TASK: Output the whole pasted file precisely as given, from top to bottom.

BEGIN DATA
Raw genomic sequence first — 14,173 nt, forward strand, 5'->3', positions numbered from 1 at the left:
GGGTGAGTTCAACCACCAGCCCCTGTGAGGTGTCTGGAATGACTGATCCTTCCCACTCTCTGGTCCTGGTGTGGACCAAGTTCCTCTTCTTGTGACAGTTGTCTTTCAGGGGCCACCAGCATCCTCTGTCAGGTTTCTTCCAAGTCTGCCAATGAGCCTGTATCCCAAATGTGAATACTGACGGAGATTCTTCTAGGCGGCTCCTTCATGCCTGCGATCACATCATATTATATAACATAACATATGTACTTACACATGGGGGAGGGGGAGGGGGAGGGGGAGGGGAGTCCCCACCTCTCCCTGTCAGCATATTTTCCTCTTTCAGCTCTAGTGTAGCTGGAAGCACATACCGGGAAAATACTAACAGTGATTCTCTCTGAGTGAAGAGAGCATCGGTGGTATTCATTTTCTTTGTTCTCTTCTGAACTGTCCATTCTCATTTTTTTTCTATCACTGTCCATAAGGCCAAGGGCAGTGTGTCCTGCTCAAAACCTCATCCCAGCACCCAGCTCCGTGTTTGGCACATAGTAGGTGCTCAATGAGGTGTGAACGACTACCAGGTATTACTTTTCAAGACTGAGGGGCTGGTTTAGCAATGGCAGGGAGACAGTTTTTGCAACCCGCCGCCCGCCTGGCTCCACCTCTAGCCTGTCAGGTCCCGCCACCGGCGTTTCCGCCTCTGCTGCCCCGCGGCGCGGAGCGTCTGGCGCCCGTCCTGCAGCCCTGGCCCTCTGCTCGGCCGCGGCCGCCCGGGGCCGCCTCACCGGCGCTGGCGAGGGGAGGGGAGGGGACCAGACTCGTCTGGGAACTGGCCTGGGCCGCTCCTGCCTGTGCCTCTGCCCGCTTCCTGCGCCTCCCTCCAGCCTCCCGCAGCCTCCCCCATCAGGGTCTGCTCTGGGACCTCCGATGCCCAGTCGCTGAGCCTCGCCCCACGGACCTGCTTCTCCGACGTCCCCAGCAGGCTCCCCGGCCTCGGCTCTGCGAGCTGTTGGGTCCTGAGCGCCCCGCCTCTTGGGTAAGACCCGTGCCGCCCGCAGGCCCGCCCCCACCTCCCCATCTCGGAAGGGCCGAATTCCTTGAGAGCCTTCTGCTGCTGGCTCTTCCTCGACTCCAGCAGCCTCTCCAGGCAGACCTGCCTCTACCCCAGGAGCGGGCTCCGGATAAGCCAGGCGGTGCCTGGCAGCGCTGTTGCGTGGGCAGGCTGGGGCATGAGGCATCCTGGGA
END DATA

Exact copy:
Raw genomic sequence first — 14,173 nt, forward strand, 5'->3', positions numbered from 1 at the left:
GGGTGAGTTCAACCACCAGCCCCTGTGAGGTGTCTGGAATGACTGATCCTTCCCACTCTCTGGTCCTGGTGTGGACCAAGTTCCTCTTCTTGTGACAGTTGTCTTTCAGGGGCCACCAGCATCCTCTGTCAGGTTTCTTCCAAGTCTGCCAATGAGCCTGTATCCCAAATGTGAATACTGACGGAGATTCTTCTAGGCGGCTCCTTCATGCCTGCGATCACATCATATTATATAACATAACATATGTACTTACACATGGGGGAGGGGGAGGGGGAGGGGGAGGGGAGTCCCCACCTCTCCCTGTCAGCATATTTTCCTCTTTCAGCTCTAGTGTAGCTGGAAGCACATACCGGGAAAATACTAACAGTGATTCTCTCTGAGTGAAGAGAGCATCGGTGGTATTCATTTTCTTTGTTCTCTTCTGAACTGTCCATTCTCATTTTTTTTCTATCACTGTCCATAAGGCCAAGGGCAGTGTGTCCTGCTCAAAACCTCATCCCAGCACCCAGCTCCGTGTTTGGCACATAGTAGGTGCTCAATGAGGTGTGAACGACTACCAGGTATTACTTTTCAAGACTGAGGGGCTGGTTTAGCAATGGCAGGGAGACAGTTTTTGCAACCCGCCGCCCGCCTGGCTCCACCTCTAGCCTGTCAGGTCCCGCCACCGGCGTTTCCGCCTCTGCTGCCCCGCGGCGCGGAGCGTCTGGCGCCCGTCCTGCAGCCCTGGCCCTCTGCTCGGCCGCGGCCGCCCGGGGCCGCCTCACCGGCGCTGGCGAGGGGAGGGGAGGGGACCAGACTCGTCTGGGAACTGGCCTGGGCCGCTCCTGCCTGTGCCTCTGCCCGCTTCCTGCGCCTCCCTCCAGCCTCCCGCAGCCTCCCCCATCAGGGTCTGCTCTGGGACCTCCGATGCCCAGTCGCTGAGCCTCGCCCCACGGACCTGCTTCTCCGACGTCCCCAGCAGGCTCCCCGGCCTCGGCTCTGCGAGCTGTTGGGTCCTGAGCGCCCCGCCTCTTGGGTAAGACCCGTGCCGCCCGCAGGCCCGCCCCCACCTCCCCATCTCGGAAGGGCCGAATTCCTTGAGAGCCTTCTGCTGCTGGCTCTTCCTCGACTCCAGCAGCCTCTCCAGGCAGACCTGCCTCTACCCCAGGAGCGGGCTCCGGATAAGCCAGGCGGTGCCTGGCAGCGCTGTTGCGTGGGCAGGCTGGGGCATGAGGCATCCTGGGA